Diggers, Maoriland soldiers, NZers or Moalanders.
At the start of World War I, New Zealanders were unlikely to want to describe themselves alongside Australians.
The natural coining of the Anzac name – down from the acronym A. & N. Z. A. C. of the Australian and New Zealand Army Corp – is believed to have been done by a staff sergeant who made a rubber stamp to frank incoming mail.
It was first adopted by Field-Marshal William Birdwood when he took command of the colonial forces in Egypt late in 1914.
But relations before the war weren’t that close and Australia was tainted by being a convict colony, says Massey University historian Glyn Harper.
The New Zealanders and Australians were put together because of administrative convenience. They came across on the same ships and it was easy to throw them together.
But the New Zealanders initially called themselves a variety of names: diggers, Maoriland soldiers, NZers, Moalanders, before the Anzac moniker took hold.
“There was a distinct feeling in New Zealand that New Zealanders would be better off not being too closely associated with Australians, that they were better Britons than anybody else,” Harper told NZ Newswire.
“That continued into Egypt, where the Australians and New Zealanders were training. They didn’t like each at the beginning because the New Zealanders saw the Australians as being loud, aggressive and always eager to drink, fight and gamble.”
And the Australians thought the New Zealanders were too serious about themselves and their role.
The antipathy is illustrated by the “Battle of the Wassir”, where an estimated 2500 New Zealand and Australian troops rioted in Cairo’s Haret Al Wassir red-light district.
Many of those involved were drunk. The houses of prostitutes were ransacked and their furniture thrown into the streets and set alight.
There was an inquiry where “both sides blamed each other with glee,” Harper says.
“Which indicated that Anzac solidarity was non-existent at that stage. It came later.”
A large combined British and French force had landed at the southern end of Turkey’s Gallipoli peninsular, and on April 25, 1915, the Australians and New Zealanders landed at the spot which was to become Anzac Cove.
They had a secondary task in the Gallipoli landings but when the fighting began the two nations were a revelation to each other, Harper says.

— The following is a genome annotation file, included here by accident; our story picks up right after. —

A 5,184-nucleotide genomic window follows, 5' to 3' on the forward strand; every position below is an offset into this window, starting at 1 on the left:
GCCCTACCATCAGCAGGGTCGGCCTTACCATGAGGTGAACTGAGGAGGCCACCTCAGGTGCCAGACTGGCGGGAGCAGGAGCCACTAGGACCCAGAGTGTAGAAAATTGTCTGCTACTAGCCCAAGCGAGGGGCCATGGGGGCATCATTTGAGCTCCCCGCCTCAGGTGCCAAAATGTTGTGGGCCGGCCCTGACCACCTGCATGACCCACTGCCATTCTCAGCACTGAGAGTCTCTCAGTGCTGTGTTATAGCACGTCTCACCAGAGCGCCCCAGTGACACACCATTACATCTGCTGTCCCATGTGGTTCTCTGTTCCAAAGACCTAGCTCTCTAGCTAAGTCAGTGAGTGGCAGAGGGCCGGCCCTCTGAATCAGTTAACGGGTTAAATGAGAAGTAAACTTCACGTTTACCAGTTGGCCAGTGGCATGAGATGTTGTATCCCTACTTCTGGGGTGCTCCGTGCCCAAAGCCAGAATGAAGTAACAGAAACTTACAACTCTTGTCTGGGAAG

“The New Zealanders were almost in awe of their fighting quality as soldiers, and it’s reciprocated… there’s no getting around that it was a watershed in the relationship between Australia and New Zealand.”
The Anzac legend may have been born in Gallipoli in 1915 but the seeds were sown in the Boer War more than a decade earlier.
At the turn of the century, New Zealand sent more than 6500 men to South Africa to fight for the British in South Africa. Just 71 were killed in action or died of wounds, with another 159 dying in accidents or from disease.
Historian Chris Pugsley says that following Australian and New Zealand efforts in the Boer War, empire bosses were very conscious of their military “talent” but it wasn’t organised.
It wasn’t overt, but when WWI broke out Britain was able to call upon a ready pool of men from the colonies.
In 1914, New Zealand had a population of just over one million. A remarkable number volunteered to serve: 120,000 enlisted at home and at least 3370 served for Australian or Imperial forces.
Overall, the Allies lost 33,532 men at Gallipoli, of whom 2721 were New Zealanders and 8141 Australians.
It was a brutal introduction to the new “industrial” war machine for the newly coined Anzacs, which had little effect on the course of the war.
However, Pugsley says it was much bigger for New Zealand.
“It was a discovery of ourselves as a nation simply by comparing ourselves with the Australians, who we found while we had things in common with we were different.”